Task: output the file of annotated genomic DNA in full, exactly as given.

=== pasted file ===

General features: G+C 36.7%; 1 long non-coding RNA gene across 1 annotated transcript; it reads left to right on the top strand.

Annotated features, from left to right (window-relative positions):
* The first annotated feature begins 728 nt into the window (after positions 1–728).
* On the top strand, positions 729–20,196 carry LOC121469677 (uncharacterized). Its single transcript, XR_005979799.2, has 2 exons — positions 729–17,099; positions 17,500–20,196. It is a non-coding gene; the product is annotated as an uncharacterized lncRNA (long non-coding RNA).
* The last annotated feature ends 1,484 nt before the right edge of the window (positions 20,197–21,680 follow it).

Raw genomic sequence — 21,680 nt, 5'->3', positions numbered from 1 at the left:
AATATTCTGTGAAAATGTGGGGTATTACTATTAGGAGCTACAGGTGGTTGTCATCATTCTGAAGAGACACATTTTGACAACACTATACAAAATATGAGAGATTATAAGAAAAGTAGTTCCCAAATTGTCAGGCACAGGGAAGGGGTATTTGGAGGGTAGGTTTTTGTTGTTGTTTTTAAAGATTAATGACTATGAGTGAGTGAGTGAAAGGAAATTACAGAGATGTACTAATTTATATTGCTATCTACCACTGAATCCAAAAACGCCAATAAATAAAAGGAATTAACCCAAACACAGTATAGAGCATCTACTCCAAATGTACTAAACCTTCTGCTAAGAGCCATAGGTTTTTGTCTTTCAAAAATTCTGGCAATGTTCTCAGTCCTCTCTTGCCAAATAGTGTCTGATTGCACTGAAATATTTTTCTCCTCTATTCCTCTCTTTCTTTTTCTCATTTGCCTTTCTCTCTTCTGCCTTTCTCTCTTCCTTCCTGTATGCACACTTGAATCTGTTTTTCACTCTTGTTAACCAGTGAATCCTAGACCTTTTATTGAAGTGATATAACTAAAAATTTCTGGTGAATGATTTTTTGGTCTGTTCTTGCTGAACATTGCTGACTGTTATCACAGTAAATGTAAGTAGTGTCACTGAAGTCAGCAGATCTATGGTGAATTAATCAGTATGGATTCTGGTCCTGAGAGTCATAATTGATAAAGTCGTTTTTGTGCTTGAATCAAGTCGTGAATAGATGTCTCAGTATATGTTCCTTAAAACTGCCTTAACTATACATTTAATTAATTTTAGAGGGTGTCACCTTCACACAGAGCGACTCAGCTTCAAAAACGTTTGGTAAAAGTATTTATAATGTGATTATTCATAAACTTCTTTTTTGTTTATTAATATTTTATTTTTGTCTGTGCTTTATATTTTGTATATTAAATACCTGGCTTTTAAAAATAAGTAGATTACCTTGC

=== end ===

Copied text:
General features: G+C 36.7%; 1 long non-coding RNA gene across 1 annotated transcript; it reads left to right on the top strand.

Annotated features, from left to right (window-relative positions):
* The first annotated feature begins 728 nt into the window (after positions 1–728).
* On the top strand, positions 729–20,196 carry LOC121469677 (uncharacterized). Its single transcript, XR_005979799.2, has 2 exons — positions 729–17,099; positions 17,500–20,196. It is a non-coding gene; the product is annotated as an uncharacterized lncRNA (long non-coding RNA).
* The last annotated feature ends 1,484 nt before the right edge of the window (positions 20,197–21,680 follow it).

Raw genomic sequence — 21,680 nt, 5'->3', positions numbered from 1 at the left:
AATATTCTGTGAAAATGTGGGGTATTACTATTAGGAGCTACAGGTGGTTGTCATCATTCTGAAGAGACACATTTTGACAACACTATACAAAATATGAGAGATTATAAGAAAAGTAGTTCCCAAATTGTCAGGCACAGGGAAGGGGTATTTGGAGGGTAGGTTTTTGTTGTTGTTTTTAAAGATTAATGACTATGAGTGAGTGAGTGAAAGGAAATTACAGAGATGTACTAATTTATATTGCTATCTACCACTGAATCCAAAAACGCCAATAAATAAAAGGAATTAACCCAAACACAGTATAGAGCATCTACTCCAAATGTACTAAACCTTCTGCTAAGAGCCATAGGTTTTTGTCTTTCAAAAATTCTGGCAATGTTCTCAGTCCTCTCTTGCCAAATAGTGTCTGATTGCACTGAAATATTTTTCTCCTCTATTCCTCTCTTTCTTTTTCTCATTTGCCTTTCTCTCTTCTGCCTTTCTCTCTTCCTTCCTGTATGCACACTTGAATCTGTTTTTCACTCTTGTTAACCAGTGAATCCTAGACCTTTTATTGAAGTGATATAACTAAAAATTTCTGGTGAATGATTTTTTGGTCTGTTCTTGCTGAACATTGCTGACTGTTATCACAGTAAATGTAAGTAGTGTCACTGAAGTCAGCAGATCTATGGTGAATTAATCAGTATGGATTCTGGTCCTGAGAGTCATAATTGATAAAGTCGTTTTTGTGCTTGAATCAAGTCGTGAATAGATGTCTCAGTATATGTTCCTTAAAACTGCCTTAACTATACATTTAATTAATTTTAGAGGGTGTCACCTTCACACAGAGCGACTCAGCTTCAAAAACGTTTGGTAAAAGTATTTATAATGTGATTATTCATAAACTTCTTTTTTGTTTATTAATATTTTATTTTTGTCTGTGCTTTATATTTTGTATATTAAATACCTGGCTTTTAAAAATAAGTAGATTACCTTGC